Articles

Page 1 of 4


The French Huguenots were one of the persecuted groups that sought religious and political freedom in the colony of South Carolina. Many of the Huguenots that moved to the colonies were poor as well as persecuted, so they pursued new opportunities on the other side of the Atlantic in a new land. The Guillebeau “pioneer […]

The military chaplaincy in the United States began with the presidency of George Washington. However, by the time of The Great War there were a number of non-militarily connected organizations involved in support services. For example, Roman Catholicism was not only represented by chaplains in the military but also by the Knights of Columbus. Other […]

Church Design—Lighting

July 22nd, 2017, at 1:00 pm

In the colonial days of America congregations sometimes met outdoors for services because they did not have a building for worship. A group interested in having a church in their settlement gathered in the shade of a large tree or under the canopy of a forest or orchard. In at least one case a group […]

Bishop of Hippo Augustine created a massive body of works which is often appealed to by Roman Catholics and Protestants alike. The thinking behind the Reformation was seeded by the ad fontes principle of the Renaissance and for theologians the sources were often the church fathers, particularly Augustine. For example, the Battles edition of Calvin’s […]

John Hunter was born on June 29, 1806 to James and Eleanor (Thompson) Morrison in Wallkill Township, Orange County, New York. His early studies were completed in Bloomfield Academy, New Jersey. At twenty-two years of age he professed his faith in Christ in the Presbyterian Church on Cedar Street in New York (currently, Fifth Avenue […]

Communion tokens became prominent in Reformed churches at least partially due to John Calvin advocating their use. In a letter to Guillaume Farel written from Strasbourg, March 29, 1540, Calvin commented regarding the Lord’s Supper that “On Easter-day, when I gave out the invitation that we were to celebrate the Supper on next Lord’s day, […]

Philadelphia was a hub of activity when Archibald Alexander arrived in May 1807. His relocation from Virginia was to accept a call to the Third Presbyterian Church (Old Pine Street). As he settled into his new situation he was overcome by the poverty in The City of Brotherly Love. He responded by organizing and drafting […]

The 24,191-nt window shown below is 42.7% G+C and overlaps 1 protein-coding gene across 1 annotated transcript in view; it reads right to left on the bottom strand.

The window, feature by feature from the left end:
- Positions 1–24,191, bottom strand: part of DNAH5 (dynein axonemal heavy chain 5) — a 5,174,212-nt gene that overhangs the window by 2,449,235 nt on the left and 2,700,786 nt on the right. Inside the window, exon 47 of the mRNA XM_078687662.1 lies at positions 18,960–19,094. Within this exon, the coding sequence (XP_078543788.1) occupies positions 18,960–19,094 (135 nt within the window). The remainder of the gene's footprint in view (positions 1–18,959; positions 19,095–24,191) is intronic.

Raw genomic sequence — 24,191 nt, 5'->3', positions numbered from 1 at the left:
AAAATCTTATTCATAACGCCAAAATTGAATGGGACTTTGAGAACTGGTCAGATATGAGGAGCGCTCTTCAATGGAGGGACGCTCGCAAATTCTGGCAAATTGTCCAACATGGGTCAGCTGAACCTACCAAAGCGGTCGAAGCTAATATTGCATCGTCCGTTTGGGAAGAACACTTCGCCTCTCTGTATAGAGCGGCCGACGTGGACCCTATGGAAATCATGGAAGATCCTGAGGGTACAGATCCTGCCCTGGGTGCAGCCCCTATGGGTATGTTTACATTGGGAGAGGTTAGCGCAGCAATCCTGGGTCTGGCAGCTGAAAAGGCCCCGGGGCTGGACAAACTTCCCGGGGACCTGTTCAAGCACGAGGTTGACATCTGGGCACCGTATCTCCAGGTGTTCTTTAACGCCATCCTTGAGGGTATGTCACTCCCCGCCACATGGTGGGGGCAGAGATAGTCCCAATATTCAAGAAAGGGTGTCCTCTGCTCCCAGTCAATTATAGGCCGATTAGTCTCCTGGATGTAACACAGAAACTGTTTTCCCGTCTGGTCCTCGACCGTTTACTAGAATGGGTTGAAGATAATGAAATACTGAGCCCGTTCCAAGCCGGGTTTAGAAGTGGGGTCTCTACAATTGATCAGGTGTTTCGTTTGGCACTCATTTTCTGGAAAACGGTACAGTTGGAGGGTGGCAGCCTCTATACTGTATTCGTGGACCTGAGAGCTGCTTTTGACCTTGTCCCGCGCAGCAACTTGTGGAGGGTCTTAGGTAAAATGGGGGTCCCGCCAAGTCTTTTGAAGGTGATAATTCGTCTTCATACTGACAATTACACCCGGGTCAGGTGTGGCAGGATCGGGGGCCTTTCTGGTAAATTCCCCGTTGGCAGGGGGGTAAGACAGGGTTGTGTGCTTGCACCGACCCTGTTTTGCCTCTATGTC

The transcription of the article, “A Belligerent D.D.,” that follows this introduction is from the Public Ledger, Memphis, Tennessee, Nov. 14, 1867. The belligerent Doctor of Divinity was Robert J. Breckinridge. The Presbyterian National Union Convention (PNUC) convened in the First Reformed Presbyterian Church in Philadelphia, Pennsylvania, November 6, 1867. The meeting had been proposed […]

One of the subjects mentioned in the two-volume set, Historical and Literary Memorials of Presbyterianism in Ireland, 1623-1731, by Thomas Witherow, as well as other histories of Ireland and its churches is the regium donum. The Latin regium donum means “Royal Gift” or “Royal Bounty.” It refers to funds given in Ireland to select denominations […]

After the United States declared war on April 6, 1917, the military and organizations associated with supporting the troops overseas were trained and prepared for relocation to the front. Included among the collection of organizations interested in supporting the troops were denominational chaplains and interdenominational workers. The General Assembly of the Presbyterian Church in the United States […]

One of Martin Luther’s works from his multitude of writings is titled Table Talk. It includes observations he made while at table with colleagues and friends. Luther did not write Table Talk, but it contains his words as they were copied down by some of those who heard his off-the-cuff comments while enjoying food from […]

In April 1917 the United States, after a prolonged attempt by the Wilson administration to maintain neutrality, declared war on Germany. The next month the general assemblies of the two largest American Presbyterian denominations convened for their annual proceedings. October 31, 1917 would be the four-hundredth anniversary (quadricentennial) of the posting of Luther’s theses. So, on […]